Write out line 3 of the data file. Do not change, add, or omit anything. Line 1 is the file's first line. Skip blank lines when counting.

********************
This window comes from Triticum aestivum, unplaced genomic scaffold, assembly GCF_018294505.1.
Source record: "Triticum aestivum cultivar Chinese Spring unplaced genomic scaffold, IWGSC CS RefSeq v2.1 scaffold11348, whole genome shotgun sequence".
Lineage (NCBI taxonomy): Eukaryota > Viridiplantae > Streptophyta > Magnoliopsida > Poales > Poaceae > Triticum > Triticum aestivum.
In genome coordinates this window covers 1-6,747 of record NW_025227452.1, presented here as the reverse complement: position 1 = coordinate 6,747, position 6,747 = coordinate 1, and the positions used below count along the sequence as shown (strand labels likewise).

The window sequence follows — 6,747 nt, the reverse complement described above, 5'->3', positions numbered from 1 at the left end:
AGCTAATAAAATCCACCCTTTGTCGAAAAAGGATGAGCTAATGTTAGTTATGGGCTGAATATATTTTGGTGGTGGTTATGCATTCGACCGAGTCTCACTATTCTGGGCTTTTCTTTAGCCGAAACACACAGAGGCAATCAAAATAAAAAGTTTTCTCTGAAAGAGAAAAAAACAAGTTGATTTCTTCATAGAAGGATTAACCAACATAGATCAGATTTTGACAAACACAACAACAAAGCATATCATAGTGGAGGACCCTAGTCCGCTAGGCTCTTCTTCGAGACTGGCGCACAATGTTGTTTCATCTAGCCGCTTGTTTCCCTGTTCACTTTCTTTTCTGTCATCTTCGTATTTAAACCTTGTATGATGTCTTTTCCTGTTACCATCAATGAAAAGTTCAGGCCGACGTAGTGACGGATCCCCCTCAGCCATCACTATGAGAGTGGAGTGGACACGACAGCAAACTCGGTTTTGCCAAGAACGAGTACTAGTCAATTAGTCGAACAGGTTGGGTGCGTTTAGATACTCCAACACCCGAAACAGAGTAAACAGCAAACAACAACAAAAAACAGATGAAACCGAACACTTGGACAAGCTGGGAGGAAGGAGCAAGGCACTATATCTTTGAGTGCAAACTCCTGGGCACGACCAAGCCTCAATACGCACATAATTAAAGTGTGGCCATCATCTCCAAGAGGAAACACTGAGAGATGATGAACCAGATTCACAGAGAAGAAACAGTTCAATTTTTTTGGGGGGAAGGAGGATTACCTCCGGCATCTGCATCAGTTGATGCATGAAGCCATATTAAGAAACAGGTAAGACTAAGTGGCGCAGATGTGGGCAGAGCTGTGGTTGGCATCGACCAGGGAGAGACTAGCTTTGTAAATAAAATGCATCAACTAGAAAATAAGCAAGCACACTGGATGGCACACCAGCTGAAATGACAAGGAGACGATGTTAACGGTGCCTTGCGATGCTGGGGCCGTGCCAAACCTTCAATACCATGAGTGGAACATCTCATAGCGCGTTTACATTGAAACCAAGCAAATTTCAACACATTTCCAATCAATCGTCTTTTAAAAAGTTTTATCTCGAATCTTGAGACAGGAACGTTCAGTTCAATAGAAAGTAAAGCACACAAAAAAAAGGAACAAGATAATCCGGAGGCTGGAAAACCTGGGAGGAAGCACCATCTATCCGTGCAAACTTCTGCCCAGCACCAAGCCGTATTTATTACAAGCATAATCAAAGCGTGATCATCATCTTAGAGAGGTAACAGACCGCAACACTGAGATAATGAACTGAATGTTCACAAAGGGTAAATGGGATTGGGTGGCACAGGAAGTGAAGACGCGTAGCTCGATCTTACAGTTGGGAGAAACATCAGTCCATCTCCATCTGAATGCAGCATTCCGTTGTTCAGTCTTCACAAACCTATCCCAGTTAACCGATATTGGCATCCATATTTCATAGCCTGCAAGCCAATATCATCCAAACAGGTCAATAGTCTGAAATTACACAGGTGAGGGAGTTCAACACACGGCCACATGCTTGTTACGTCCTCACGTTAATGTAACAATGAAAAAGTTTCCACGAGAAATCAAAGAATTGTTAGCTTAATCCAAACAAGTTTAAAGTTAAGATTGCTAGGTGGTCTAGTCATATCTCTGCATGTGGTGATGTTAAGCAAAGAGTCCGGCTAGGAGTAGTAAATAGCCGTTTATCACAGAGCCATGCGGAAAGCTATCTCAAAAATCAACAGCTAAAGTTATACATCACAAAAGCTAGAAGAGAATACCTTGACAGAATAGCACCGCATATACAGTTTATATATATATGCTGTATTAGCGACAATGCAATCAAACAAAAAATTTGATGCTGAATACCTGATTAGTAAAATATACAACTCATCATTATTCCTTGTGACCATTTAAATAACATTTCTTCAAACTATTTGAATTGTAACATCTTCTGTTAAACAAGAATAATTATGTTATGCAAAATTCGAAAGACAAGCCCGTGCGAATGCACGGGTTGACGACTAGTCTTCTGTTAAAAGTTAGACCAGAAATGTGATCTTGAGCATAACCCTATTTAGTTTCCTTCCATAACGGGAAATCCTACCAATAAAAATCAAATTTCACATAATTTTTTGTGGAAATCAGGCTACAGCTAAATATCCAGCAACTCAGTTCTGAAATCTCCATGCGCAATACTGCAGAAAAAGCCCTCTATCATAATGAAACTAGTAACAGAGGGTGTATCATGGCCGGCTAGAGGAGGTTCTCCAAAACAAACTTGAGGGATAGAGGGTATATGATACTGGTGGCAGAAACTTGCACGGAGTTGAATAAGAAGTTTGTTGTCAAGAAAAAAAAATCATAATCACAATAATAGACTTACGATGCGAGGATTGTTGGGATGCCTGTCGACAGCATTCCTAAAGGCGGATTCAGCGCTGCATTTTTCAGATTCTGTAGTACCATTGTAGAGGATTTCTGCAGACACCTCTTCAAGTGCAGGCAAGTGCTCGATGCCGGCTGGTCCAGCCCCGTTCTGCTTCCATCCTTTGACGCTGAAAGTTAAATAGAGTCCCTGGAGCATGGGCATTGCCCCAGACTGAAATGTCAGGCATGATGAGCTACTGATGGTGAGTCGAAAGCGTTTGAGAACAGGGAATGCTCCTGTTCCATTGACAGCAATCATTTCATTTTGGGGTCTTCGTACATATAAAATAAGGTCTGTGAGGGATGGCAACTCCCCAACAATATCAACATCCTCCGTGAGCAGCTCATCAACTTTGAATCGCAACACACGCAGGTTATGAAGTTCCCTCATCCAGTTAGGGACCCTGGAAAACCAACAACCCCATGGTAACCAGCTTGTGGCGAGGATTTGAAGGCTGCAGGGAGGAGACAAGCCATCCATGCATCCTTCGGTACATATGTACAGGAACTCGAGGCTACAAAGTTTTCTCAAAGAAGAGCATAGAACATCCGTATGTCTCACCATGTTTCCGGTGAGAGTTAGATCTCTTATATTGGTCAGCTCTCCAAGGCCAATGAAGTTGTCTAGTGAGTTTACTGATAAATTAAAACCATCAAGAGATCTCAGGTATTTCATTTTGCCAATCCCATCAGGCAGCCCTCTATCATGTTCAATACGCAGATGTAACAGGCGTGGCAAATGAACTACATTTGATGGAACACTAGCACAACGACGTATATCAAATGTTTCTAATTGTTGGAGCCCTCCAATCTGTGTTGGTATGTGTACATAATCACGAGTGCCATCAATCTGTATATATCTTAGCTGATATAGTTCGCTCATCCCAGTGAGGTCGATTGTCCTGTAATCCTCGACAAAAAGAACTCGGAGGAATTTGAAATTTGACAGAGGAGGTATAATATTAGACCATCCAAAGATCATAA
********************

Lineage (NCBI taxonomy): Eukaryota > Viridiplantae > Streptophyta > Magnoliopsida > Poales > Poaceae > Triticum > Triticum aestivum.